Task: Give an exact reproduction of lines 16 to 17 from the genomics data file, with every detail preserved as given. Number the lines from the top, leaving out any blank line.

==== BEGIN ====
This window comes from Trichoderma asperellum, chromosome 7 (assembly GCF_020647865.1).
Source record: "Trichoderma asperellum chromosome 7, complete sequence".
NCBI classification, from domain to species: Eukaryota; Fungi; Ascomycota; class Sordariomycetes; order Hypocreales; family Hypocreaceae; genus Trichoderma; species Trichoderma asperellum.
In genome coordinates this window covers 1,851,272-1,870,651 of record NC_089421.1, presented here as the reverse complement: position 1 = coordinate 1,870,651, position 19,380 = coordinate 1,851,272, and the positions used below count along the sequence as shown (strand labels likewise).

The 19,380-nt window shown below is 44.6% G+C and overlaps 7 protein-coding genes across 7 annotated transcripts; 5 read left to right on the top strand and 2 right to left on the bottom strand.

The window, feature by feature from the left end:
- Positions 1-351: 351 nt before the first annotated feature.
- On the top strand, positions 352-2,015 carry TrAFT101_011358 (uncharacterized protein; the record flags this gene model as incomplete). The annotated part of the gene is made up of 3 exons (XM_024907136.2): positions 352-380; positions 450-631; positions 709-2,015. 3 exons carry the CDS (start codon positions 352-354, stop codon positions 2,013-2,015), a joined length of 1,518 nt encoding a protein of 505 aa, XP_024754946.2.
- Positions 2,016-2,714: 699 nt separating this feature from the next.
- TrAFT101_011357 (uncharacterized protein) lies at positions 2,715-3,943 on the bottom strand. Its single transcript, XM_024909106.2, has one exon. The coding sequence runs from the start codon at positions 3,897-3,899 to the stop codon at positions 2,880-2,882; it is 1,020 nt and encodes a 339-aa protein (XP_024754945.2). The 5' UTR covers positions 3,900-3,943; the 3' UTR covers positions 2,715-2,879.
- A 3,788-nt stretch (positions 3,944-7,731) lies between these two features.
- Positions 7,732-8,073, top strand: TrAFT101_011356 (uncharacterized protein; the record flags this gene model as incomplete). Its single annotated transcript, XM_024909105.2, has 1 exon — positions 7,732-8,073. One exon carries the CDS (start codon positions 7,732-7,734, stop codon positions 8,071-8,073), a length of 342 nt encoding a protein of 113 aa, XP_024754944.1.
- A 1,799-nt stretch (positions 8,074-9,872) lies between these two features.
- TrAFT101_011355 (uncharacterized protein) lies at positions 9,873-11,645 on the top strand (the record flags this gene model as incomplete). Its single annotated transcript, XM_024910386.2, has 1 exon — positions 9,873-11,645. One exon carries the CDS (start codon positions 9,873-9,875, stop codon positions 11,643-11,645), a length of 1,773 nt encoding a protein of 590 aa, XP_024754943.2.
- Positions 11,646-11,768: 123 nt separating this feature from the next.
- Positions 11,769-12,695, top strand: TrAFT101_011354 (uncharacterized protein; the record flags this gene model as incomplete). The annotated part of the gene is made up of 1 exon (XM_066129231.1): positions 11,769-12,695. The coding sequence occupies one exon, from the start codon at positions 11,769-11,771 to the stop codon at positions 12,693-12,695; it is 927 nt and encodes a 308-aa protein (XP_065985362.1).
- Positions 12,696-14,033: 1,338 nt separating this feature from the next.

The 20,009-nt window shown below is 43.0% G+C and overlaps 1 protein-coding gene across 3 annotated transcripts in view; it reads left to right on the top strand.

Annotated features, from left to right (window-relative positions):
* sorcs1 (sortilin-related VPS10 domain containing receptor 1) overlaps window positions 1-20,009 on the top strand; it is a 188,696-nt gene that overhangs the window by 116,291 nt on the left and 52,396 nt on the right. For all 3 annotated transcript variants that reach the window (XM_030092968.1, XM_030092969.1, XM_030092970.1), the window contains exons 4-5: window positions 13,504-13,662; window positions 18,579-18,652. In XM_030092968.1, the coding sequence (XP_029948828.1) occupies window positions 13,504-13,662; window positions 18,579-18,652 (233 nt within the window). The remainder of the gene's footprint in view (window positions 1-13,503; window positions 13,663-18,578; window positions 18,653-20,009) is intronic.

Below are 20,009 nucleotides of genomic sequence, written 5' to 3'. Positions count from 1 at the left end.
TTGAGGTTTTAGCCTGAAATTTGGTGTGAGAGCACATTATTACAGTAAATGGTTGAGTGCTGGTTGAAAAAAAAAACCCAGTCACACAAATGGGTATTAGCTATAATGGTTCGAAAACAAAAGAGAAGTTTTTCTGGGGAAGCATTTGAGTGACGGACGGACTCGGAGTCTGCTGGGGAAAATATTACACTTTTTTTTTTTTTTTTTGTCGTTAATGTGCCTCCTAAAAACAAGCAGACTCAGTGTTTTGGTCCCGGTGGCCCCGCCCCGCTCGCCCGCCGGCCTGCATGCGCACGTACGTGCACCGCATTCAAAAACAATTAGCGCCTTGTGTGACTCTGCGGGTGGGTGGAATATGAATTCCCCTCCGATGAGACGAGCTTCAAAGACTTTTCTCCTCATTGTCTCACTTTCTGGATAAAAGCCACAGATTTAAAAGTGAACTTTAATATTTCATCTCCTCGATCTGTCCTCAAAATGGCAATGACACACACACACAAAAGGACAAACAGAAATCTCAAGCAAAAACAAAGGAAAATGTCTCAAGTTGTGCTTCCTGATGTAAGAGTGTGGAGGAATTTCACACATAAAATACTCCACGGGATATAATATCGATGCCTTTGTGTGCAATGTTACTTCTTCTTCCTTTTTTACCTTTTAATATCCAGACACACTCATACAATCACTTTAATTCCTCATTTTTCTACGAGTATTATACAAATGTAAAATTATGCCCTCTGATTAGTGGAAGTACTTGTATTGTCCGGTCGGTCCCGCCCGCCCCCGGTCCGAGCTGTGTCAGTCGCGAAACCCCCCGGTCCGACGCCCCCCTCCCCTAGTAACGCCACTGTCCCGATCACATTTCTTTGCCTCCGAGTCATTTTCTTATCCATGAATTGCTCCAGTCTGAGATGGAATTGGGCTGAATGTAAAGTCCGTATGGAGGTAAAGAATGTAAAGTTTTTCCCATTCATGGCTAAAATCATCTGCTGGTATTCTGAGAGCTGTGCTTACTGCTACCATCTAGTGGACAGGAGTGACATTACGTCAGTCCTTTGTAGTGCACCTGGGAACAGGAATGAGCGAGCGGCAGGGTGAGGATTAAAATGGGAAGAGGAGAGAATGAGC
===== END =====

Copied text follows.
- Positions 11,769-12,695, top strand: TrAFT101_011354 (uncharacterized protein; the record flags this gene model as incomplete). The annotated part of the gene is made up of 1 exon (XM_066129231.1): positions 11,769-12,695. The coding sequence occupies one exon, from the start codon at positions 11,769-11,771 to the stop codon at positions 12,693-12,695; it is 927 nt and encodes a 308-aa protein (XP_065985362.1).
- Positions 12,696-14,033: 1,338 nt separating this feature from the next.